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Can Tatas buyout Mistrys from Tata Sons?

The question that arises is whether Tata Sons would come upfront to facilitate an exit deal.

twitter-logo Nevin John   New Delhi     Last Updated: January 23, 2018  | 20:10 IST
Can Tatas buyout Mistrys from Tata Sons?
PC: Reuters

After Tata Trust counsel argued at the National Company Law Tribunal (NCLT) on Monday that the Trust wanted Tata Sons to acquire the stake of Mistry family in the holding company, the question doing rounds in the industry circles is that whether Tatas will attempt it. Experts say that it won't be possible if Pallonji Mistry family doesn't want to do so and the court will not intervene in this matter. "But Tatas wish to remove Mistrys from share ownership of Tata Sons," says an industry veteran.

Now the question that arises is whether Tata Sons would come upfront to facilitate an exit deal. The Trusts' senior counsel Sudipta Sarkar said during the argument that it would be in the interests of Tata Sons to buy out Shapoorji Pallonji (SP) Group's stake in the holding company. He alleged that the SP Group has been exercising their rights in a "disruptive manner" which is not in the best interest of the company.

The hearing was in relation to the case filed by SP Group's family firms against Tata Sons and Tata Trusts for alleged mismanagement and oppression of minority shareholders. The petition was filed after Tata Sons removed Cyrus Mistry as its chairman on October, 2016.

It was believed that SP Group got the Tata Sons shares when they bought into the financing firm F.E. Dinshaw and Co in the 1930s. But Tata counsel argued in the court that Mistrys didn't hold any shares until 1965 and they bought it later from the sibilings of JRD Tata. However, SP Group had been a silent shareholder until the controversial ouster of Cyrus Mistry from the post of Tata Group chairman. 

Earlier, in September last year, the shareholders of Tata Sons voted in favour of the Tata group holding firm becoming a private company in the first annual general meeting (AGM) under the chairmanship of N. Chandrasekaran. The move was opposed by the Mistry family, which owns an 18.4 per cent stake in Tata Sons at present, as it would restrain them from selling their stake. The shareholders of the Tata group companies also complained that it would leave less information on what is happening at the holding company level.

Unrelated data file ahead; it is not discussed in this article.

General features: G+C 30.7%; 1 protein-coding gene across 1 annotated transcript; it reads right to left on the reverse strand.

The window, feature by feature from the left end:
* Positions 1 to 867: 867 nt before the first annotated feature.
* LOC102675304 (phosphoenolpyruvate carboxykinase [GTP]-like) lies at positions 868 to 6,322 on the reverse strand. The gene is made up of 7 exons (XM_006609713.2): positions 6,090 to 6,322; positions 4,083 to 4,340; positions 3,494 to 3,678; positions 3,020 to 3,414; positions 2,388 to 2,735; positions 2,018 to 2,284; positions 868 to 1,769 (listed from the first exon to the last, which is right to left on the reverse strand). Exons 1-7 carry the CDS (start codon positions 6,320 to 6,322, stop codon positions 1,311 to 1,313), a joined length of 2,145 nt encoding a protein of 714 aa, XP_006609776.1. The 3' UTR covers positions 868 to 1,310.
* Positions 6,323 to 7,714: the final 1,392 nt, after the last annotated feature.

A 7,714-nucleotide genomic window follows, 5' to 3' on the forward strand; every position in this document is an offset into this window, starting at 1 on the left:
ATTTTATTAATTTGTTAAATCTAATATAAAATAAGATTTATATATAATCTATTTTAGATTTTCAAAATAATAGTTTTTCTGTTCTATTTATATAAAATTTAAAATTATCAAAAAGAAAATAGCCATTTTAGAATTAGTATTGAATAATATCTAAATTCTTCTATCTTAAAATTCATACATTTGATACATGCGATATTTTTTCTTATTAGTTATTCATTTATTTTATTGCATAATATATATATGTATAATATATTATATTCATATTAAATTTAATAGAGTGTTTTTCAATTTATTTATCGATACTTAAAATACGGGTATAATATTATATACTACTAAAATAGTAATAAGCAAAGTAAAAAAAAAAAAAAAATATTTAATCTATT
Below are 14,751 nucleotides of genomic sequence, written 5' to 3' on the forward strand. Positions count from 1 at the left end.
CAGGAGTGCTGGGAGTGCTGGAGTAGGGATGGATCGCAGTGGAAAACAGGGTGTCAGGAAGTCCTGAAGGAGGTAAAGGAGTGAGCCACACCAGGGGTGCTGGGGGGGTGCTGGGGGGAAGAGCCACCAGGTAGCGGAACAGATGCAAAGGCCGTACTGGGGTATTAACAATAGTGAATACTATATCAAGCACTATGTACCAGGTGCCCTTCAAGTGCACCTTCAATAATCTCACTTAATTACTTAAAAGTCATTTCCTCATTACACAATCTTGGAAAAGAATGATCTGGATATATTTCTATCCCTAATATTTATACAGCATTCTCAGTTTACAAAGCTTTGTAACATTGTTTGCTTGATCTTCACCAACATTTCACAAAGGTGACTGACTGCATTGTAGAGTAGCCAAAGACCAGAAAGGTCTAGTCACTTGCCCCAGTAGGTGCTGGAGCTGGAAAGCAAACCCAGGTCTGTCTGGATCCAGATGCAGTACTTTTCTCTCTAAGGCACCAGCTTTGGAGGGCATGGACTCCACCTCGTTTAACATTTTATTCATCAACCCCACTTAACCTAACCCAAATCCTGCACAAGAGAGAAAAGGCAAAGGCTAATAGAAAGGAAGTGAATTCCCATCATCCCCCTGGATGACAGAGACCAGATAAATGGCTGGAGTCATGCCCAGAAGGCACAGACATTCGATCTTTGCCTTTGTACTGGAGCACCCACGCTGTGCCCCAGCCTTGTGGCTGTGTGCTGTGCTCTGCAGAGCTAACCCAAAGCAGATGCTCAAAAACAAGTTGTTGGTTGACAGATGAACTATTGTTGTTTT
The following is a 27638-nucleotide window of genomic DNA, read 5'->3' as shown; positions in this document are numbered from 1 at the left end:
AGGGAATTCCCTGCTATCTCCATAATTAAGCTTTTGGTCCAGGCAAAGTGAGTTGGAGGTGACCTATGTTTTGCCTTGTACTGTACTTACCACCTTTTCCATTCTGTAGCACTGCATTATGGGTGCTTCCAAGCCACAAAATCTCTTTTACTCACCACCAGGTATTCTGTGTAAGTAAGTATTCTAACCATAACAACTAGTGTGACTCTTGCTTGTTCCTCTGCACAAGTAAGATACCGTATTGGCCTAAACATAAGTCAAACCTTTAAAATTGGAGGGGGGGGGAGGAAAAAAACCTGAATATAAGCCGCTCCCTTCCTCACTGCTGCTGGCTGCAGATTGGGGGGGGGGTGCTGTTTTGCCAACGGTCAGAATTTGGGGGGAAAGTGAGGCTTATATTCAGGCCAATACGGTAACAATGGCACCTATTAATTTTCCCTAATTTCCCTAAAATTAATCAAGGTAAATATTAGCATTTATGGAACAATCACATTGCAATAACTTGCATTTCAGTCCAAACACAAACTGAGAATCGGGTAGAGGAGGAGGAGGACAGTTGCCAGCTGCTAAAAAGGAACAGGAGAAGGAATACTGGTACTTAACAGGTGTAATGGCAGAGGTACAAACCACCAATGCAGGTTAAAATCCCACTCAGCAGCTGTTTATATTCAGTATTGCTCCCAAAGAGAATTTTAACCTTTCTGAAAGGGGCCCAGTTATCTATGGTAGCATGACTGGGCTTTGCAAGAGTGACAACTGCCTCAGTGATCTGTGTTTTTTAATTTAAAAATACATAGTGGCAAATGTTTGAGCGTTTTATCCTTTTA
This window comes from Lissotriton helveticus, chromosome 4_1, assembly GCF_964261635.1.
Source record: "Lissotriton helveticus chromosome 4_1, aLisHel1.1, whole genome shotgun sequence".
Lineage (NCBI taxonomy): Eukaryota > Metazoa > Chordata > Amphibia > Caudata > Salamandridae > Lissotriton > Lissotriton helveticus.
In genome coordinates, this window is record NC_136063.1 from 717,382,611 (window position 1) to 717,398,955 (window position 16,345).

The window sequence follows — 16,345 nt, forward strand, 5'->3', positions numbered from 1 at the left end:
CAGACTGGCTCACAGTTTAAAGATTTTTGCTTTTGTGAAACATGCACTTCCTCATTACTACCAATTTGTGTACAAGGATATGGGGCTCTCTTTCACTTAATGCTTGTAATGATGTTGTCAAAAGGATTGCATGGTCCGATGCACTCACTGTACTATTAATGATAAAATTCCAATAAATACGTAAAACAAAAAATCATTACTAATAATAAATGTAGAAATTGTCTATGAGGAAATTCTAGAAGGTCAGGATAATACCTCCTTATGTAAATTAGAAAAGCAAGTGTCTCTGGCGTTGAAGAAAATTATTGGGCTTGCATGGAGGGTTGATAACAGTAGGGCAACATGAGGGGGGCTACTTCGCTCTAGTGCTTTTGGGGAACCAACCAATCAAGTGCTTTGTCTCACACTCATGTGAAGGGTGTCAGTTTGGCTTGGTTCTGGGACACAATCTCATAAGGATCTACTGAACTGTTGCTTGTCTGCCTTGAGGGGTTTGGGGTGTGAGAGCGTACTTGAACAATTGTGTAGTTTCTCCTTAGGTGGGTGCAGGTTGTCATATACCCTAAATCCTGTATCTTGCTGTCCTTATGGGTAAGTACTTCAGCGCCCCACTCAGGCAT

Cyrus Mistry's counsel C. Arya Sundaram earlier argued before NCLT for the introduction of certain "safeguards" within the Tata Group to protect the interests of minority shareholders. Later, Mistry sought that his SP Group, the single largest shareholder in Tata Sons, be given board representation proportionate to its holdings.

Countering the Mistry family's arguments, Abhishek Manu Singhvi, representing the Tata Group's holding company, said Cyrus Mistry during his time as a Tata Sons board member was party to almost all decisions that he now alleges amounted to mismanagement, and not a word of protest came from him till he was removed. He also said that Mistry was removed from the chairpersonship of the company as its board had lost confidence in him. Singhvi reaffirmed that the nominee trustee directors of the company had no personal interest in Mistry's removal. Mistry was removed only because the company's board had "lost confidence in him" and it was purely a "commercial decision," he said.


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